That’s right, I’m putting the Craft back in Craft-Bang-Boom. Aw yeah.
Anyway, in addition to the Kodachrome Curtain of Controversy, I’ve also made a few lamps using slides. They’re really simple to make, so I thought I’d do a quick tutorial on how to make them.
Note – I make absolutely no claims whatsoever on how long the images on the slides will last without fading. I have no idea. It depends on a lot of things – how old the film is, what type of film was used, storage conditions of the slides, whether or not it’s sitting in direct sunlight, things like that. The Kodachrome curtain has been on my door for about
a month 2 months now, getting about 4 or 5 hours of direct sunlight a day. The slides probably date from the 50s to early 60s. So far, there hasn’t been any visible fading. Same thing with the Kodachrome lamp I made last month – it’s sitting in a dark bathroom most of the time and is not exposed to direct sunlight, but is exposed to humidity. So, in short, I have no idea how long these will last. If I notice any fading happening, I’ll update this page.
Anyway, to make a simple little lamp out of slides, here’s what you need:
28 2×2 slides
1 Ball Jar
1 strand of tiny LED lights
1 sheet of white paper (I just used what we normally run through our printer)
1/4″ Square Dowel Rods (I didn’t even know these existed, but we found them at Lowe’s, by the regular round dowel rods) You’ll need 4 lengths of 6 1/4″ and 8 lengths of 3 7/16″
1. Select your slides and arrange them into 4 groups of 6 slides, and 1 group of 4 slides. The group of 4 slides will be the top of the lamp, the others will be the sides.
2. Cut your printer paper into pieces big enough to cover the image area on the slide. The image area of the slides can vary based on what type of mount is used, but for a 35mm slide, rectangles the size of 1 3/4″ x 1 1/4″ should be good. For 127 sized slides, a 1 3/4″ square should suffice.
3. Using tiny bits of Scotch tape, tape the paper to whatever is going to be the back of the slides.
Don’t think you can skip this step, either – it’s a bit fiddly, but you need the paper there to diffuse the light from your light source.
4. Again using the Scotch tape, tape your panels of slides together (4 panels of 6 slides, and 1 panel of 4 slides) by putting the tape on the back side of the slides. Be careful not to tape together slides upside down. That will look silly. Trust me, I know.
If you’re really lazy, you could have taped together your slides into panels first, and then taped a bigger piece of paper over the backs of all of them at once. I haven’t tried that, but I don’t see why it wouldn’t work.
5. Check and make sure your dowel rods are cut accurately, and then glue the dowel rod pieces to the slide panels as shown.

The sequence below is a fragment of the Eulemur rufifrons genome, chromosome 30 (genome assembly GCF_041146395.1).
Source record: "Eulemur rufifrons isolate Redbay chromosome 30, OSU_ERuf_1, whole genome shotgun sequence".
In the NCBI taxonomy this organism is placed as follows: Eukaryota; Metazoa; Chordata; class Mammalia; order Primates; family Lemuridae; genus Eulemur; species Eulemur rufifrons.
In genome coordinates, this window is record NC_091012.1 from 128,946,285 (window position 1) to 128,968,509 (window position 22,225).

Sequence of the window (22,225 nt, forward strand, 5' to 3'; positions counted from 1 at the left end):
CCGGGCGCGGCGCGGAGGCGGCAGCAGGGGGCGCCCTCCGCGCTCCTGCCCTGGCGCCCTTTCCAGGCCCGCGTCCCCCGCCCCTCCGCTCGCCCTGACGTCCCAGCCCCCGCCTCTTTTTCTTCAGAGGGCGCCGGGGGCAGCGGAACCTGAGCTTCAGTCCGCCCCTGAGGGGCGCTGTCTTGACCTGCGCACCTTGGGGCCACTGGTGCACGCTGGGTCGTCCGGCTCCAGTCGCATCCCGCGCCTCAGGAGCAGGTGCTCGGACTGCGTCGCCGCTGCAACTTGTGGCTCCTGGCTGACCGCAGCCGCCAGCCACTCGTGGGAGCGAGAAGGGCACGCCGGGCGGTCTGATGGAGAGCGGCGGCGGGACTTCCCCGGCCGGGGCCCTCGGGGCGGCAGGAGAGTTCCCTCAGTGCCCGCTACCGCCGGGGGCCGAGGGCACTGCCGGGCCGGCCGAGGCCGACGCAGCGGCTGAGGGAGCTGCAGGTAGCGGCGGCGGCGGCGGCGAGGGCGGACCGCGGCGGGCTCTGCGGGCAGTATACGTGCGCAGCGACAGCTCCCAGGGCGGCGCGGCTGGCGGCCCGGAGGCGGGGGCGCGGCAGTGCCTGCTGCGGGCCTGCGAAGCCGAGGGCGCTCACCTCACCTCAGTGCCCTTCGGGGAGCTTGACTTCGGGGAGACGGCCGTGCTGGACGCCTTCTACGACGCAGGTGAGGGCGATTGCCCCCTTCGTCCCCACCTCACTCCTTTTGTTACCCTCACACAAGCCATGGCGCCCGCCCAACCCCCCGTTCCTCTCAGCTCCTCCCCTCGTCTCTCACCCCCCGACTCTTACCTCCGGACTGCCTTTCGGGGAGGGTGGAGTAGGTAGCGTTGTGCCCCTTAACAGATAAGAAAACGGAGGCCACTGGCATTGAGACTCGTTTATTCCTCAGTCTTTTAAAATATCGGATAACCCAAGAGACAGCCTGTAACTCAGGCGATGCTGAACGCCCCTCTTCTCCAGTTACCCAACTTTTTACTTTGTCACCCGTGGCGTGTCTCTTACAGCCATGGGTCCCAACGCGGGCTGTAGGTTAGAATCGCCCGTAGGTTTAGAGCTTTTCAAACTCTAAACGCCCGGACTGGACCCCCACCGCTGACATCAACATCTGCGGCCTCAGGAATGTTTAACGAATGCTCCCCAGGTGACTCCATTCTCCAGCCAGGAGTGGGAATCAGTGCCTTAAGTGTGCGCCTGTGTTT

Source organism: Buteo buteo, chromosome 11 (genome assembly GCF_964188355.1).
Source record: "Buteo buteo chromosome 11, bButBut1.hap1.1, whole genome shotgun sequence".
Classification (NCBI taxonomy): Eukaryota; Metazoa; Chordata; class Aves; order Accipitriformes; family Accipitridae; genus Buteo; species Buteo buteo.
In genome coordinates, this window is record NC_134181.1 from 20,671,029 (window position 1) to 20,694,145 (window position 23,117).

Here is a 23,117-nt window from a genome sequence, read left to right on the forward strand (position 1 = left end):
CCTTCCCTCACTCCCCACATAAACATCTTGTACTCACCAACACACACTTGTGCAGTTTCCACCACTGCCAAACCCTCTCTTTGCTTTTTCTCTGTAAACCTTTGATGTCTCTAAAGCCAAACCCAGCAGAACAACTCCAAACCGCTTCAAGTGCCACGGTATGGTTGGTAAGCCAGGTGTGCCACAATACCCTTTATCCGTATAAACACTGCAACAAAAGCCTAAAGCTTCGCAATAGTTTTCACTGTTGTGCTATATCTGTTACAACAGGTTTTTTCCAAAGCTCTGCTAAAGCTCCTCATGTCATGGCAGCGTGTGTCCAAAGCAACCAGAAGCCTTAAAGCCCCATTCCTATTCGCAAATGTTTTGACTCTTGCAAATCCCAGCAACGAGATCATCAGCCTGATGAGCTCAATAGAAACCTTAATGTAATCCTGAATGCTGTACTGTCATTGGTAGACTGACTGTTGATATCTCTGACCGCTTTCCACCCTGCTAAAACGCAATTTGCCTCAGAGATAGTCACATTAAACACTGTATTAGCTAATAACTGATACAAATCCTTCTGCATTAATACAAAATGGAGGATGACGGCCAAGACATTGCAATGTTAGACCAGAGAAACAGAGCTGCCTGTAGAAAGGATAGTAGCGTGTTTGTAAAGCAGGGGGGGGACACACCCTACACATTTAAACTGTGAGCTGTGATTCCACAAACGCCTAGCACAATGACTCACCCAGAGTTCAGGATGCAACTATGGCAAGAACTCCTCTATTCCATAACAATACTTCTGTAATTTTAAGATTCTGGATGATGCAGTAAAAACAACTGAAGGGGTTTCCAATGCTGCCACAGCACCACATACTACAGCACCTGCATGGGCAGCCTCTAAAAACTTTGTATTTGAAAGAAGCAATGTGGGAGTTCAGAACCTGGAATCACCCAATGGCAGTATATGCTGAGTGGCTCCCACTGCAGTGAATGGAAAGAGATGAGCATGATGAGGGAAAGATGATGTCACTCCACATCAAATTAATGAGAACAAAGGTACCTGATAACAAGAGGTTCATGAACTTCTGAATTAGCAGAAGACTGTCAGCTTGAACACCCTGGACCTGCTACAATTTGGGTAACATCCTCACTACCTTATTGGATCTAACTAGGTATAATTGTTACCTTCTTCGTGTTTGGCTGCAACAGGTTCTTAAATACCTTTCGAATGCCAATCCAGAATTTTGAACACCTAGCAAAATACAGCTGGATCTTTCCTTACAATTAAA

You want the 1/4″ of the long dowel rods to be sticking out at the bottom. These will be the legs of the lamp, and will allow enough clearance so that the cord of the LEDs can fit under it.
6. Glue the side panels together.
7. Stand the lamp up, and glue the top panel on top.
8. Stick the strand of LED lights into the Ball Jar. If you want, you can tape the cord to the side of the jar using clear packaging tape, but I didn’t find that necessary.
9. Plug it in, and stick the shell on top. Ta dah!
It’s a lamp!
As you can tell, I mixed pictures of both of the Slide lamps I made in the tutorial. The first lamp used, instead of a string of LED lights in a Ball Jar as a light source, one of Travis’ glass insulator LED lamps, since that’s what we had around the house. That lamp was slightly blue tinted, and the LEDs were a cold white, which really affected the way the light came through the lamp. The second slide lamp was made using the strand of warm white LEDs. Not only was the light warm instead of cold, there were 10 times as many bulbs, so the second one is much brighter.
Obviously, there’s no limit on what type of slide/light source combination you can use. I really like the LEDs, because they emit no heat and can be plugged in and forgotten about – they use barely any electricity at all. I would be more concerned about using incandescent or florescent lights, as they tend to be quite a bit hotter (although florescent might be okay if you had a larger amount of space between the slides and the light source). I really wouldn’t recommend using anything besides the LEDs – if you decide to, that’s on you. I’ll be here in the corner screaming, “No! NOOOOO! NOT THE HALOGEN BULB MY GOD DO YOU WANT TO KILL US ALL!!!”
Also, obviously, you could make this as large as you wanted to – this combination of slides and the medium sized Ball Jar works out well for a beginner project, especially since you can still buy a roll of 36 exposure slide film and get that processed if you don’t have any other slides hanging around that you’d like to use.
eta 4-23-10 – Oh, hey, I just realized this tutorial was featured on Etsy’s How-To Tuesday. Neat! Thanks, Etsy! In related news, and actually entirely coincidentally (really, I swear!) I’ve just opened a brand shiny new Etsy shop full of vintage cameras and photography related goodies. I’m planning on selling little bundles of slides in it for slide related crafts. Hopefully I’ll be able to start getting some of those up within the nest few days.